The effect of process drama on english as a foreign language (EFL) learners’ use of communication strategies
Please cite this item using this persistent URLhttp://hdl.handle.net/11693/33356
Aydınlı, Julie Mathews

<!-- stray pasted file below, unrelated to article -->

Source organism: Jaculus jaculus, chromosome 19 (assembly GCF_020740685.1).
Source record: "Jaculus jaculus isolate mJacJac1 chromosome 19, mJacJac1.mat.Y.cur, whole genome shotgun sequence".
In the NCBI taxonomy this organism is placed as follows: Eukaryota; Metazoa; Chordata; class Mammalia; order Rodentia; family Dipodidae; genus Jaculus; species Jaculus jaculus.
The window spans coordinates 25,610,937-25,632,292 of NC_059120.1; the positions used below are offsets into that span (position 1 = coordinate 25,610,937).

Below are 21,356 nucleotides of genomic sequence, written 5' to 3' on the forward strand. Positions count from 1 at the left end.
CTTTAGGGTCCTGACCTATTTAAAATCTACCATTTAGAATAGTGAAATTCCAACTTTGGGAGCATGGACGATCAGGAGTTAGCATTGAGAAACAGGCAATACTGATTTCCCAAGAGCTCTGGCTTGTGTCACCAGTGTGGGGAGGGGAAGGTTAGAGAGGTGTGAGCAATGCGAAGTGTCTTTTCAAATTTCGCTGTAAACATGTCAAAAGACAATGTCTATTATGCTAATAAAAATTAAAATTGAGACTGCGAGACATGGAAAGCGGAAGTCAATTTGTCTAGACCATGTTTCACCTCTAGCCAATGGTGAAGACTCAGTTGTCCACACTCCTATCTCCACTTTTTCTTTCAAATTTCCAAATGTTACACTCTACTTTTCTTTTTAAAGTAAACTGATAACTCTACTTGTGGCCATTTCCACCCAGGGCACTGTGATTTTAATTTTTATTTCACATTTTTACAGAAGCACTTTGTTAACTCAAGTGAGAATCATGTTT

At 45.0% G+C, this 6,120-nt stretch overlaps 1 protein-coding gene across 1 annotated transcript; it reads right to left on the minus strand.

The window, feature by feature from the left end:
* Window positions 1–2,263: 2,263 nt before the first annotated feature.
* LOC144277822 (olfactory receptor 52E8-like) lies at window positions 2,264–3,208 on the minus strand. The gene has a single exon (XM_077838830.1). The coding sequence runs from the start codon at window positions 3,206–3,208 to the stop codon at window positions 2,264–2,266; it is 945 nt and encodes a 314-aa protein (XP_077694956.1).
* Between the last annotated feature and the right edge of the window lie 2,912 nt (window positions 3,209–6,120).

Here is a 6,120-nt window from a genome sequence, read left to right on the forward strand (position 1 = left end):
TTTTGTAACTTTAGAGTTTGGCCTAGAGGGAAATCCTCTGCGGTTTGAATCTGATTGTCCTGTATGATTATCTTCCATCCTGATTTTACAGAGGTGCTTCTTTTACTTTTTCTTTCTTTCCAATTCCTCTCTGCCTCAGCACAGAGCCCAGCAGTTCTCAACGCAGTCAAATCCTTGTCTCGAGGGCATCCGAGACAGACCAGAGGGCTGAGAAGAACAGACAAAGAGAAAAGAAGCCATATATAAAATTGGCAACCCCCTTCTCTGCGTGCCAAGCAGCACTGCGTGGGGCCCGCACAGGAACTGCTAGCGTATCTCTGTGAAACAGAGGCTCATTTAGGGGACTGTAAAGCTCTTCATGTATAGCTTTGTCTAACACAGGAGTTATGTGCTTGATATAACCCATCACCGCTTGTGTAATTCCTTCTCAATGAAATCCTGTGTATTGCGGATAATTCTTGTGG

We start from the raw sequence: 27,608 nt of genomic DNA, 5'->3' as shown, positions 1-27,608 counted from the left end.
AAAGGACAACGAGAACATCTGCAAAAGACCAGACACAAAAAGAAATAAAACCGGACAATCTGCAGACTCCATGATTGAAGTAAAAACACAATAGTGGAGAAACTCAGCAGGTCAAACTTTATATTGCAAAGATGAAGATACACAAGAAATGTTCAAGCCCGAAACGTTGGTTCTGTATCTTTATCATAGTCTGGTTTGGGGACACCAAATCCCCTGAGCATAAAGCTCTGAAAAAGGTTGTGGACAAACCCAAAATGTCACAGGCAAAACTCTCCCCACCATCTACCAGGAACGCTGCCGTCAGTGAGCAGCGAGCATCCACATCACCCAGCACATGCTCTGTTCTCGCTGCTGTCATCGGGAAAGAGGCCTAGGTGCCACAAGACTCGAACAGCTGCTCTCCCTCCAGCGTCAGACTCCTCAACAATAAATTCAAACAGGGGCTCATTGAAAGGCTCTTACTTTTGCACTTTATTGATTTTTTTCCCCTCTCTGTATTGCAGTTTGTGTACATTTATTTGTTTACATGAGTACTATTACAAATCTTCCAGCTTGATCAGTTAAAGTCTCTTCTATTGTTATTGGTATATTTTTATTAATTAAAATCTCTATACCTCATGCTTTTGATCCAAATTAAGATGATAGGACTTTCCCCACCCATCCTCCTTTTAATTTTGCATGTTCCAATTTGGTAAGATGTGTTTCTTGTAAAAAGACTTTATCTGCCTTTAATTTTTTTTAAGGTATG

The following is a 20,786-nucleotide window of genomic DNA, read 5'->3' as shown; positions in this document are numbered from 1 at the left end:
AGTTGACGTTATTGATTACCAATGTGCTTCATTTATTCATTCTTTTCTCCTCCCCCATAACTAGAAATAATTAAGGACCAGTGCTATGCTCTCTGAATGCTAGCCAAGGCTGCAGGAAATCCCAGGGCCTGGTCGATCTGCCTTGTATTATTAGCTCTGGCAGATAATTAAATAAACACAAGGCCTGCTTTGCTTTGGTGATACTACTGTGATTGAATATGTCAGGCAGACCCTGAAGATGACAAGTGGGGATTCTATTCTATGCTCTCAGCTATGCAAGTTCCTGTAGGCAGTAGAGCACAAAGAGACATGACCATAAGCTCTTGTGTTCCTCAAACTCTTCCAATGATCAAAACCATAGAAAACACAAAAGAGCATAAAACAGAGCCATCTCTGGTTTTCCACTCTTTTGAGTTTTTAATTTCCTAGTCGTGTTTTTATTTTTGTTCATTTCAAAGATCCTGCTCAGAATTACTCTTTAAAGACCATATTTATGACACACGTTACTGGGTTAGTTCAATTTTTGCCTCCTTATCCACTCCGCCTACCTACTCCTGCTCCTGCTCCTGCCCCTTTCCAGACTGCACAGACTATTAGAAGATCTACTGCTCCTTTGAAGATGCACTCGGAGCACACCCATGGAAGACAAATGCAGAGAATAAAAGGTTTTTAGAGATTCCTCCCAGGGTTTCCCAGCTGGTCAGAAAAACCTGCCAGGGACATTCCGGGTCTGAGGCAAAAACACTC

This study investigated the effect of taking part in process drama sessions on EFL learners’ use of communication strategies while communicating in English, and whether process drama activities should be incorporated into a yearly curriculum as a regular activity or should be conducted as an extracurricular activity for EFL learners. This mixed method study was conducted with twenty-seven EFL learners studying at the School of Foreign Languages of Bülent Ecevit University and three teachers working at the same institution. Ten process drama sessions were implemented in both an extracurricular and a curricular activity groups over six-week treatment period. Each process drama session was videotaped in both activity groups. The data were collected through structured observations, a perception questionnaire and semi-structured interviews. The findings obtained through the analysis of the observations using an observation scheme of communication strategies revealed that participating in process drama activities does not have a statistically significant effect on the EFL learners’ use of communication strategies while communicating in English in both groups. On the other hand, the data gained through a questionnaire and interviews showed that the students had positive attitudes towards process drama activities. Most of the students thought that the activities were helpful in terms of improving their competence and increasing their willingness to communicate in English. Additionally, the findings provided by the teachers taking part in the study showed that process drama activities were felt to be effective in terms of developing good rapport between students and teachers. Finally, the results showed that both the teachers and the students strongly supported the integration of process drama activities into the yearly curriculum as a way of increasing the efficiency of the course plan.